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What version or edition is this?
This is the edition with a publication date of 3/10/2010.
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Nothing reflects the beauty of life as much as Japanese theater. It is here that reality is held suspended and emptiness can fill the mind through words, music, dance, and mysticism. A.L. Sadler translates the mysteries of Noh, Kyogen, and Kabuki in this groundbreaking book. Sadler provides a cross section of Japanese theatre that gives the reader a sampler of its beauty and power. The power of Noh is in its ability to create an iconic world that represents the attributes that the Japanese hold in highest esteem: family, patriotism, and honor. Kyogen plays provide comic relief often times performed between the serious and stoic Noh plays. The Kabuki plays were the theatre of the common people that are now precious cultural relics of Japan. Sadler selected these pieces for translation because of their lighter subject matter and relatively upbeat endings, ideal for a western readership. More linear in their telling and pedestrian in the lessons learned, these plays show the difficulties of being in love when a society is bent on conformity and paternal rule. The end result is a wonderful selection of classic Japanese dramatic literature. Book jacket.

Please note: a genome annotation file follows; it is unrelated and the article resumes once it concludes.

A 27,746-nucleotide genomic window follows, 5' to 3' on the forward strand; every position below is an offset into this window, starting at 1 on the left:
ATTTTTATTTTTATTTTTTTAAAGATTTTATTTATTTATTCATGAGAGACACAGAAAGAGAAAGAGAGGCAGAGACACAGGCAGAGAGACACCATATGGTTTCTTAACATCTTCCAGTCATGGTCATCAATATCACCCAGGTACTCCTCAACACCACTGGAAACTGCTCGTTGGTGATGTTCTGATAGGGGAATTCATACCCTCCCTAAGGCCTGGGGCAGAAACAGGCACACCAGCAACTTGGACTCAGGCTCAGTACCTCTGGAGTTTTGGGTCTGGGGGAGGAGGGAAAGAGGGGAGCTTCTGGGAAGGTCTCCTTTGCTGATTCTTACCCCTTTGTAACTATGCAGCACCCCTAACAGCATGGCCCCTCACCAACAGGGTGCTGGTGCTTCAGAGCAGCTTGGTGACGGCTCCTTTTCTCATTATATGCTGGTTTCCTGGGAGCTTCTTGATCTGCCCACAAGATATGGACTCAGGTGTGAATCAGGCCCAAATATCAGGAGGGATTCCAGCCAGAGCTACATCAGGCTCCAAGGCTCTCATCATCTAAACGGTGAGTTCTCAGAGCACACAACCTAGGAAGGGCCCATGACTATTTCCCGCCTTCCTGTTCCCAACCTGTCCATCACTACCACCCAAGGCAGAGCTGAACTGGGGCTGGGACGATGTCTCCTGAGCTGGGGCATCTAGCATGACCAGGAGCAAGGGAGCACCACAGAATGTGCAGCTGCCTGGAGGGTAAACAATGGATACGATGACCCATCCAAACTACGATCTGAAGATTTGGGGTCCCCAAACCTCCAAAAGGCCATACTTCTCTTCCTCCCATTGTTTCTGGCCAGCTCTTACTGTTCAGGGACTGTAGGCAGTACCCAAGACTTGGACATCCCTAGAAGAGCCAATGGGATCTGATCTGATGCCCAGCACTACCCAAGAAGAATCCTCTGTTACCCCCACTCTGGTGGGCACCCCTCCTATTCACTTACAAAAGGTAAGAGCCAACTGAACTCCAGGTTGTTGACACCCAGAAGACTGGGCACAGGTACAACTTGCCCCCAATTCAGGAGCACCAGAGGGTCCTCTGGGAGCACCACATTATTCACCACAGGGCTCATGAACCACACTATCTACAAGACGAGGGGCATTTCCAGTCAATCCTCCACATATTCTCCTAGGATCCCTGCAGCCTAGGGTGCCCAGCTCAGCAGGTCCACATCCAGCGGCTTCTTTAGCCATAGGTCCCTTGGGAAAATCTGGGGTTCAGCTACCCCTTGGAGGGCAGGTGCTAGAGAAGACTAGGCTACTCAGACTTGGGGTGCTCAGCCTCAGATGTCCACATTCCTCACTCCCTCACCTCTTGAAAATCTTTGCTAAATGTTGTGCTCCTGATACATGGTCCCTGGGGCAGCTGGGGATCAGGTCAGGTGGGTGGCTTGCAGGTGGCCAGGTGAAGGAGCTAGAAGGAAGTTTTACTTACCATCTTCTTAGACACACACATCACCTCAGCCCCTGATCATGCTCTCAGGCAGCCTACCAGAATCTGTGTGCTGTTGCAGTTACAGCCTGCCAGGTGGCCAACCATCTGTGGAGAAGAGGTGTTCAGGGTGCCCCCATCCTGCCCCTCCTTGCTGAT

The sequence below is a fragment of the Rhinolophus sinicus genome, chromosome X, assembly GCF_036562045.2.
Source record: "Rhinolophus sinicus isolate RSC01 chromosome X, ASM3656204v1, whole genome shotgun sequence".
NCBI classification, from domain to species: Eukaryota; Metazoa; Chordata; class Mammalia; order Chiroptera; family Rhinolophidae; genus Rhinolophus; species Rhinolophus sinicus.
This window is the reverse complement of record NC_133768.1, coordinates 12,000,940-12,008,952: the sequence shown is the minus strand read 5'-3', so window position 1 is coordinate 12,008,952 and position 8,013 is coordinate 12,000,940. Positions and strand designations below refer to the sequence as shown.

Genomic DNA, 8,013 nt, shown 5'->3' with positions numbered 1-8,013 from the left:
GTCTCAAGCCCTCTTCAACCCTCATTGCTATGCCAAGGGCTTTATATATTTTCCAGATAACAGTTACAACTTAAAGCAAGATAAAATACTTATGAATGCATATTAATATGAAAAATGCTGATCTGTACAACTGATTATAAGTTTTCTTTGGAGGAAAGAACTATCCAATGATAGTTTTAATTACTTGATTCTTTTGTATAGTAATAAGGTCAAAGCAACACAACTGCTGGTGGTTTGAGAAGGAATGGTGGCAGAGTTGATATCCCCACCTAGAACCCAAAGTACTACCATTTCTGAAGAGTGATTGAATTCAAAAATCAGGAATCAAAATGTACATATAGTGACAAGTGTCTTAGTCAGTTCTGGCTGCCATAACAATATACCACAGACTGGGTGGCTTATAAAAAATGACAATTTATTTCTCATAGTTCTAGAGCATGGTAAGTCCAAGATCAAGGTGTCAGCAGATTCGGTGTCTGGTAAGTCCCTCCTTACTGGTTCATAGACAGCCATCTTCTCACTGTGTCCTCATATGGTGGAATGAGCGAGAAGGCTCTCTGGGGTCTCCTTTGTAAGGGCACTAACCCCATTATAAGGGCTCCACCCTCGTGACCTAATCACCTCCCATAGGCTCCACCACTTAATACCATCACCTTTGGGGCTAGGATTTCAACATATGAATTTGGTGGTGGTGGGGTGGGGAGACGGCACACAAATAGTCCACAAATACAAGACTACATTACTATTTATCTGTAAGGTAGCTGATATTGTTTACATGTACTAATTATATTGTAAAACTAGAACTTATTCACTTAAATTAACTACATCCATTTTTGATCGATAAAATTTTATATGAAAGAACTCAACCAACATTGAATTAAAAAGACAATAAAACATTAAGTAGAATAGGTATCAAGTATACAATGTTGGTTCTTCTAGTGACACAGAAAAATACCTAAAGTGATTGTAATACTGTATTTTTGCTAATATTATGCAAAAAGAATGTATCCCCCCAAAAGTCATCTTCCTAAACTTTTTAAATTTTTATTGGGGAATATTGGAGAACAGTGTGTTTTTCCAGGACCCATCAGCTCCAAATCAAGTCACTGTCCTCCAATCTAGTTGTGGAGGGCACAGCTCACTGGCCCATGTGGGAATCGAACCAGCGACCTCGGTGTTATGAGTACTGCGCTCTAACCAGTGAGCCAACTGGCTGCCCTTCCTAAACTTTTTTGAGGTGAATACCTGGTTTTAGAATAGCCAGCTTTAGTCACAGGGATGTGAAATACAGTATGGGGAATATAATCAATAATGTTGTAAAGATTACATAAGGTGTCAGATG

A.L. Sadler (1882-1970) was Professor of Oriental Studies at the University of Sydney for 26 years. Among his works are Shogun, Japanese Tea Ceremony and Japanese Architecture.
Table of Contents
|Hatsu-Yuki or Virgin-Snow||p. 31|
|Oyashiro or the Great Shrine||p. 33|
|The Sh&obar;jo and the Big Jar||p. 47|
|Kamo no Chomei||p. 50|
|Kyogen or Comic Interludes|
|The Bag of Leave-Taking||p. 65|
|Ebisu and Daikoku||p. 69|
|The Second-Class Master Blindman and the Monkey||p. 71|
|The Stone God||p. 77|
|The Six Shavelings||p. 86|
|The Persimmon-Seller||p. 97|
|Pins and Needles||p. 101|
|The Stag Hunter||p. 104|
|The Thief and the Child||p. 109|
|The Fowler||p. 111|
|The Priest's Staff||p. 114|
|Under the Hat||p. 118|
|The Ointment Vendor||p. 124|
|The Acolyte's Water-Drawing||p. 131|
|The Cuttle-Fish||p. 134|
|The Liquor-Pipe||p. 141|
|The Gargoyle||p. 147|
|The Buddha-maker||p. 152|
|The Cherry Shower||p. 161|
|The Potter Kaki&ebar;mon||p. 203|
|The Village of Drum-Makers||p. 251|
|Table of Contents provided by Ingram. All Rights Reserved.|